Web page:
In this article, I have argued that the introduction of a ‘border perspective’ provides a different way to think about the influence of migrants on a local space and the (trans)formation of symbolic boundaries that takes place. The international character of Brussels as the capital of Europe and its ethnic diversity due to the high proportion of foreign residents make Brussels exemplary for the fact that cosmopolitan cities are important cultural crossroads. In local spaces such as the area around the South station in Brussels, symbolic boundaries that crisscross the daily lives of its residents are constantly renegotiated and (trans)formed.

Conceiving of the symbolic boundaries that divide people into different categories at different times as something that is constructed, negotiated and viewed from ‘below’, in and through everyday practice, provides a way to present a more nuanced view on migrants’ experience of belonging or non-belonging (see also the analysis of Barth, 1969). As we have seen, the contact zone where many Brazilian migrants residing in Brussels live, is a site of real and intense ‘transformations’ and cross-cultural interaction. Yet, at the same time, existing boundaries are not completely erased, and new boundaries are also formed. Most Brazilians I talked to said for example that they had very few relationships with Belgians. With the exception of Brazilian students, who meet Belgians during their university classes, the network of most Brazilian migrants consisted almost exclusively of other Brazilians.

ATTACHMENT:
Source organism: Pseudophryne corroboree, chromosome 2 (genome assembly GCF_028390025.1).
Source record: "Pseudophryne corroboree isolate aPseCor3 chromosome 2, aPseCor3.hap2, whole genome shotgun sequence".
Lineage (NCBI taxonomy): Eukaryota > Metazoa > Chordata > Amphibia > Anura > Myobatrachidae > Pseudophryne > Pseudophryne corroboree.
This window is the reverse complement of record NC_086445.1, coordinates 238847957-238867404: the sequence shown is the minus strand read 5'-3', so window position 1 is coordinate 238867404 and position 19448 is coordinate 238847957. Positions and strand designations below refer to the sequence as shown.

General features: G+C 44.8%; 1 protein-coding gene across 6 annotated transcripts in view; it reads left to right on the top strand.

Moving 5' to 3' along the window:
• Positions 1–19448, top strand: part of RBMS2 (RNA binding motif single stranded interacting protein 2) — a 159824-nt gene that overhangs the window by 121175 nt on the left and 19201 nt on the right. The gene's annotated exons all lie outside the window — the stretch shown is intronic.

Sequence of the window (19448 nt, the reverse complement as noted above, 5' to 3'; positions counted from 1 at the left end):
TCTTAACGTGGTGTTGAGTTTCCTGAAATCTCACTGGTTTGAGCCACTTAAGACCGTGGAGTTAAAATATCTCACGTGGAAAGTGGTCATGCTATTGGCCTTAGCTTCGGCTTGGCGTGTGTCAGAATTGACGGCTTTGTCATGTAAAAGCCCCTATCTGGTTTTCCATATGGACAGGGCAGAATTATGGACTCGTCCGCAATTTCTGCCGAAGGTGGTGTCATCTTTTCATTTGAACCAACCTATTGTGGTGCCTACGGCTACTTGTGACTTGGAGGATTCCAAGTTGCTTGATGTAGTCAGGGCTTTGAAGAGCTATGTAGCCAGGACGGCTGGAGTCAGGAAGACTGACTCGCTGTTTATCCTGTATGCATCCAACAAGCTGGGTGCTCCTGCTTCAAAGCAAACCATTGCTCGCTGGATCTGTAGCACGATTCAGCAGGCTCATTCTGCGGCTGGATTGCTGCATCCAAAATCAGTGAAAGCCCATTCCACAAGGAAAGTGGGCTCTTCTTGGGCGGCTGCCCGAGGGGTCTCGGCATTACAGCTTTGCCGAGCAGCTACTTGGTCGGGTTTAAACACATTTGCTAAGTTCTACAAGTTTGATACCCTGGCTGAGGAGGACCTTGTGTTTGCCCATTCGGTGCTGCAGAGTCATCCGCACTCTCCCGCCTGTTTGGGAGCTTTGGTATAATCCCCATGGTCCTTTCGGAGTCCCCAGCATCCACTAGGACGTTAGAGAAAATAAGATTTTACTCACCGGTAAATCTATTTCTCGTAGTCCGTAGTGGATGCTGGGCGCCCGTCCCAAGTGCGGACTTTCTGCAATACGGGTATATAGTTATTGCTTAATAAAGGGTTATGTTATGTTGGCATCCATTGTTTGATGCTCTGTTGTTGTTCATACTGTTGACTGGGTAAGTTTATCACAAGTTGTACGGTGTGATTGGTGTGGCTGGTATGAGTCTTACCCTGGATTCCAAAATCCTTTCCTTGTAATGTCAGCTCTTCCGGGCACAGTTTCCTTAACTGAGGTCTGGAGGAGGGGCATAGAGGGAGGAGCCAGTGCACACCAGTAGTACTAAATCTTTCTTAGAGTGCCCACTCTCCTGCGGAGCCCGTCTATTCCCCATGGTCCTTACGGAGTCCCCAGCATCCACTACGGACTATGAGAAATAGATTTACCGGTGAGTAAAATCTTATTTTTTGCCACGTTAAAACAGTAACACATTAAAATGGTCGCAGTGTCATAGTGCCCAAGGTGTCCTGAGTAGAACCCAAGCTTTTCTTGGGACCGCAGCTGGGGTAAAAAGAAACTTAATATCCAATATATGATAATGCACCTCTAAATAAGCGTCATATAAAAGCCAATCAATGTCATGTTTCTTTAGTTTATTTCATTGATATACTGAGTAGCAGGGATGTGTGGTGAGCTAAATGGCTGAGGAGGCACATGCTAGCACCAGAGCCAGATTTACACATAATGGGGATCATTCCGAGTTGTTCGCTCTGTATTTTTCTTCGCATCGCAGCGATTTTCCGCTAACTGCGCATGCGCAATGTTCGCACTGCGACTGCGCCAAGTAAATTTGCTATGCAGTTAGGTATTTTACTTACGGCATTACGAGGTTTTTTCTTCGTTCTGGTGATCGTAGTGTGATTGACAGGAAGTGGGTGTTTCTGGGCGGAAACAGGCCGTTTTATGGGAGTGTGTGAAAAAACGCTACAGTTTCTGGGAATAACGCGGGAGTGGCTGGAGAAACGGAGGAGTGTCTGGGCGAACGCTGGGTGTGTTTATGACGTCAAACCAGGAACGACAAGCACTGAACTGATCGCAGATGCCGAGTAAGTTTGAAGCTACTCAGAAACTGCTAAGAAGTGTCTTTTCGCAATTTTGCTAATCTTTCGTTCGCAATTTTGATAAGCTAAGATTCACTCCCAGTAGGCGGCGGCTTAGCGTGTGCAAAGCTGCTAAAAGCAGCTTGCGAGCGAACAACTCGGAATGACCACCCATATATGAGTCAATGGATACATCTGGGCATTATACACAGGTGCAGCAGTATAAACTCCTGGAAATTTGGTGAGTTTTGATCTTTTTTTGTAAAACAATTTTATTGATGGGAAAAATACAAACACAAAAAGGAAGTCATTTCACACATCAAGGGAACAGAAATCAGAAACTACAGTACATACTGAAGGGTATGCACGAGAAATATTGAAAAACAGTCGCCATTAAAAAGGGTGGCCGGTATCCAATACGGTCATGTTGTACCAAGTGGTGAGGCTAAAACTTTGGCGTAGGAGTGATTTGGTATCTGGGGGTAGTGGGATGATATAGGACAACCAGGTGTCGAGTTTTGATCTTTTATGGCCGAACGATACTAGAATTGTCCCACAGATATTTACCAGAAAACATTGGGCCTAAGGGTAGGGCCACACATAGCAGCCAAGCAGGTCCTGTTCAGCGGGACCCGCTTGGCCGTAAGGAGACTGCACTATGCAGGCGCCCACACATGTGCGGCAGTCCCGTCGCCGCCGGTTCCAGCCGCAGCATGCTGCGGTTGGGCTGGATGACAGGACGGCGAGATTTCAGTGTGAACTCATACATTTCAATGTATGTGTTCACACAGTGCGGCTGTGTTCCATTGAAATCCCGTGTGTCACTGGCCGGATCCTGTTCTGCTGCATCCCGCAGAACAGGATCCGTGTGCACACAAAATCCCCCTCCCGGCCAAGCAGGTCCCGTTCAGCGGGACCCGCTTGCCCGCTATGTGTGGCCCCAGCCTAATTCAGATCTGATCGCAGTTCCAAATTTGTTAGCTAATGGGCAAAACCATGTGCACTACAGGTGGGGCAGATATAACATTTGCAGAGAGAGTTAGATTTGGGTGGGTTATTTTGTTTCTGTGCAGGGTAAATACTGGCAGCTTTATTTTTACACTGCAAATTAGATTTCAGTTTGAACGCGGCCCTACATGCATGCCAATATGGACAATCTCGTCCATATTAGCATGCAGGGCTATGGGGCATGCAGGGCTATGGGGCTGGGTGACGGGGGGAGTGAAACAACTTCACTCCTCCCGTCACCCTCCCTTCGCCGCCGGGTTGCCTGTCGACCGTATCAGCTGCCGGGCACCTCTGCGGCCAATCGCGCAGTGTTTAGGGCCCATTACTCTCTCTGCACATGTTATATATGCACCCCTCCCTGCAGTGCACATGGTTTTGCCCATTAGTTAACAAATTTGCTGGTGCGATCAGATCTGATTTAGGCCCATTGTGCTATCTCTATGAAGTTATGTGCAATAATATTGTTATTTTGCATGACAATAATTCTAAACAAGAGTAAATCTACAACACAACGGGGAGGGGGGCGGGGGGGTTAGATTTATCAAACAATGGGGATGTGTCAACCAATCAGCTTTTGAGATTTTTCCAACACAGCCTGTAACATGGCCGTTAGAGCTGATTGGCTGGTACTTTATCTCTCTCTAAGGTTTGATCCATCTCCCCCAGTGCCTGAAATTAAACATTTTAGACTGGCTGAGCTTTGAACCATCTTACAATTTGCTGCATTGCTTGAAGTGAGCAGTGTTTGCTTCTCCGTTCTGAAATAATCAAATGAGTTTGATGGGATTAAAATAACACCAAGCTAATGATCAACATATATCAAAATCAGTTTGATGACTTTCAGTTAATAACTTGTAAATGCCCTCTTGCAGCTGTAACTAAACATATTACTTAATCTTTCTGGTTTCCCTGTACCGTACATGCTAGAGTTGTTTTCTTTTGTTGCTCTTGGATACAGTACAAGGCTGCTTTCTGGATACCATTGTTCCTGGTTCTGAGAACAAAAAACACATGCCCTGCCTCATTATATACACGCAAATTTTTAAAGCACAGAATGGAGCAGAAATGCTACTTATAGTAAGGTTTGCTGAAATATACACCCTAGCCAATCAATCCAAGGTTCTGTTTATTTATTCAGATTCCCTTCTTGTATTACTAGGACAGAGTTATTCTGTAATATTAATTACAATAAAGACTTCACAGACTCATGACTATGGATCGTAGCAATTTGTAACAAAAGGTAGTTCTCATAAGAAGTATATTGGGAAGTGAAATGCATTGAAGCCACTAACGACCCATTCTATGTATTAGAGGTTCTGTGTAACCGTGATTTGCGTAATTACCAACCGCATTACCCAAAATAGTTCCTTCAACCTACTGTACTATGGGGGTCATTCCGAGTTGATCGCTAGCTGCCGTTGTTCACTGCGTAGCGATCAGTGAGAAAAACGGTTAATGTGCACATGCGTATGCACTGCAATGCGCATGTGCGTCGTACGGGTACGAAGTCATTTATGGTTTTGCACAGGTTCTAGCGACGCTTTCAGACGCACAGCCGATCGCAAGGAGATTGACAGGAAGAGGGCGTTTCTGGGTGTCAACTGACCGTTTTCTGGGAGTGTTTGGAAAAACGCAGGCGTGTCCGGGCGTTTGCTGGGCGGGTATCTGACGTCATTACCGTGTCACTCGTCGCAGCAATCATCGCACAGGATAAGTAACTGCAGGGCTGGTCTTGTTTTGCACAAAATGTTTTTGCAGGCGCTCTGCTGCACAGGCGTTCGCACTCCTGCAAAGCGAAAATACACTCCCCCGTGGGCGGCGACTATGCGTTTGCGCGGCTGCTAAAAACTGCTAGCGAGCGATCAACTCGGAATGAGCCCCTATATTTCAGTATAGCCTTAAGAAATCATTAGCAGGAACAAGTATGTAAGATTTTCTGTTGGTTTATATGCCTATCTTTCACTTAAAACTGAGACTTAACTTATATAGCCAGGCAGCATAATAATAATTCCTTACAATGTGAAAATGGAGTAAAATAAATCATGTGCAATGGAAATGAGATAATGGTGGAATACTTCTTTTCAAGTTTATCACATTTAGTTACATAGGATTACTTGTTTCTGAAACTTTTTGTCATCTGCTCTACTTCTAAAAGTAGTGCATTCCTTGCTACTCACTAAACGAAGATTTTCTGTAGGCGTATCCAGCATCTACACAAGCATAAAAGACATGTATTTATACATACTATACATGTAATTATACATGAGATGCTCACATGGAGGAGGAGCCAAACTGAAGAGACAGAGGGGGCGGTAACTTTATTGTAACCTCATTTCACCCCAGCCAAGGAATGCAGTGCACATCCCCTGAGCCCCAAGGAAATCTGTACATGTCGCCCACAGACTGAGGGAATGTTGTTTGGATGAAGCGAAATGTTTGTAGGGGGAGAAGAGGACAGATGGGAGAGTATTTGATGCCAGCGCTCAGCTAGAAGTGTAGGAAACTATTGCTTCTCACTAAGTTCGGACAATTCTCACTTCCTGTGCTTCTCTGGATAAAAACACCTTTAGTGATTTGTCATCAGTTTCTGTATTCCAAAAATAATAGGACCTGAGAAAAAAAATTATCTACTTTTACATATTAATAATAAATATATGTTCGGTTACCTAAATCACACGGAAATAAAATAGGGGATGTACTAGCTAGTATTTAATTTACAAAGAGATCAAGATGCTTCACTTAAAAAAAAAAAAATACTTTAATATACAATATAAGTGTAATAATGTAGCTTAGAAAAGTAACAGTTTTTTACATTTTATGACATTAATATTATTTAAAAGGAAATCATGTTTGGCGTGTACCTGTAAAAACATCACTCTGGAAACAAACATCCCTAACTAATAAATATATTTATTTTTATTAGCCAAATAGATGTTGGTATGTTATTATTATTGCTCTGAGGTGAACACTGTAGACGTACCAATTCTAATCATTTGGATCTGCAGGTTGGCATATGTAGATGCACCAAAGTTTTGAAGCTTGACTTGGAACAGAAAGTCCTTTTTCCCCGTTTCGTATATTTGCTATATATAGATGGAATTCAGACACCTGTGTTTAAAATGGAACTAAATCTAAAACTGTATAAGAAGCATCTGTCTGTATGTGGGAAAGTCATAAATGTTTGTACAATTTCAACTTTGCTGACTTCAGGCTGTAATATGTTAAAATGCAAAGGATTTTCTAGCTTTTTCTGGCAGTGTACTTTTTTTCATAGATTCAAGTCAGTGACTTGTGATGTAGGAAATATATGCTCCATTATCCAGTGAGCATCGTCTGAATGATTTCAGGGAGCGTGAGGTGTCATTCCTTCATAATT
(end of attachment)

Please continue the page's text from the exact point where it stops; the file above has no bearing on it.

Also within the Brazilian immigrant scene, several fault lines are observable. Therefore, it would be too strong to state that these migrants have formed a Brazilian ‘community’ in Belgium. On the contrary, existing fault lines in Brazil, such as class and educational differences, are reproduced in Belgium. The confrontation with ‘boundaries’ is thus not an experience that is only limited to the relationship of migrants with other migrant communities or the autochthonous population of their new country of residence. Also within the own immigrant scene, social constructions about insiders and outsiders are present.


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Recibido: 15 de Junio de 2012

Aceptado: 02 de Septiembre de 2012

1 Mieke Schrooten is doctoral candidate in the Interculturalism, Migration and Minorities Research Centre (IMMRC) at the KU Leuven (University of Leuven), under the supervision of Prof.dr. Christiane Stallaert, and lecturer in the Department of Social Work at Hogeschool-Universiteit Brussel. E-mail: